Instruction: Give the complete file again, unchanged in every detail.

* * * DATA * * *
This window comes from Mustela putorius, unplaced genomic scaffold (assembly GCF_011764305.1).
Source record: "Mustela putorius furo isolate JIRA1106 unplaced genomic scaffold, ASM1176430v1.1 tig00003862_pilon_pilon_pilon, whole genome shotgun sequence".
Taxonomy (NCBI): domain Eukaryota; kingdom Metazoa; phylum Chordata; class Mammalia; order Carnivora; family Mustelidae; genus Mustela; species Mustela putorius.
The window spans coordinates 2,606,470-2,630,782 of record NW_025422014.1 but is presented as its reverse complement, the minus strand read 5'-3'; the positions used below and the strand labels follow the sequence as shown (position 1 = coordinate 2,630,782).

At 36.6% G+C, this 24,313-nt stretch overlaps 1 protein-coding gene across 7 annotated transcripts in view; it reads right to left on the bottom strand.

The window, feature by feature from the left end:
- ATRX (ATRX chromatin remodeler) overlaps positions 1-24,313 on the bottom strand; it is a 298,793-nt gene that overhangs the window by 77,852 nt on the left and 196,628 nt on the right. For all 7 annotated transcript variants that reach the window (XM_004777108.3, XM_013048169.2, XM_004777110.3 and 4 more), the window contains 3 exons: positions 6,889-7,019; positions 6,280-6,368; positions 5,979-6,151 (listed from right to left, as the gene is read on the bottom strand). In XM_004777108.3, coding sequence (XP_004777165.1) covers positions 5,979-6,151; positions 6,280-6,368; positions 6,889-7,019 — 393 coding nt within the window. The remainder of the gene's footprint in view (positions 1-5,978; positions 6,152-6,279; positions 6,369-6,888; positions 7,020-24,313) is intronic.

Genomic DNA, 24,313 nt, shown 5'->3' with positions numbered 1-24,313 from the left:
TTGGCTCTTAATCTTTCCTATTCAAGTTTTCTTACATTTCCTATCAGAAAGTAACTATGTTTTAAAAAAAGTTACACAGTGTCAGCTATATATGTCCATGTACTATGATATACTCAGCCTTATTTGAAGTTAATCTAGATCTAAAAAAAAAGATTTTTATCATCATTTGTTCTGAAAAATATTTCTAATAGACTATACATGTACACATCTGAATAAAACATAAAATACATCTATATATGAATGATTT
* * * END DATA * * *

This window comes from Mustela putorius, unplaced genomic scaffold (assembly GCF_011764305.1).
Source record: "Mustela putorius furo isolate JIRA1106 unplaced genomic scaffold, ASM1176430v1.1 tig00003862_pilon_pilon_pilon, whole genome shotgun sequence".
Taxonomy (NCBI): domain Eukaryota; kingdom Metazoa; phylum Chordata; class Mammalia; order Carnivora; family Mustelidae; genus Mustela; species Mustela putorius.
The window spans coordinates 2,606,470-2,630,782 of record NW_025422014.1 but is presented as its reverse complement, the minus strand read 5'-3'; the positions used below and the strand labels follow the sequence as shown (position 1 = coordinate 2,630,782).

At 36.6% G+C, this 24,313-nt stretch overlaps 1 protein-coding gene across 7 annotated transcripts in view; it reads right to left on the bottom strand.

The window, feature by feature from the left end:
- ATRX (ATRX chromatin remodeler) overlaps positions 1-24,313 on the bottom strand; it is a 298,793-nt gene that overhangs the window by 77,852 nt on the left and 196,628 nt on the right. For all 7 annotated transcript variants that reach the window (XM_004777108.3, XM_013048169.2, XM_004777110.3 and 4 more), the window contains 3 exons: positions 6,889-7,019; positions 6,280-6,368; positions 5,979-6,151 (listed from right to left, as the gene is read on the bottom strand). In XM_004777108.3, coding sequence (XP_004777165.1) covers positions 5,979-6,151; positions 6,280-6,368; positions 6,889-7,019 — 393 coding nt within the window. The remainder of the gene's footprint in view (positions 1-5,978; positions 6,152-6,279; positions 6,369-6,888; positions 7,020-24,313) is intronic.

Genomic DNA, 24,313 nt, shown 5'->3' with positions numbered 1-24,313 from the left:
TTGGCTCTTAATCTTTCCTATTCAAGTTTTCTTACATTTCCTATCAGAAAGTAACTATGTTTTAAAAAAAGTTACACAGTGTCAGCTATATATGTCCATGTACTATGATATACTCAGCCTTATTTGAAGTTAATCTAGATCTAAAAAAAAAGATTTTTATCATCATTTGTTCTGAAAAATATTTCTAATAGACTATACATGTACACATCTGAATAAAACATAAAATACATCTATATATGAATGATTT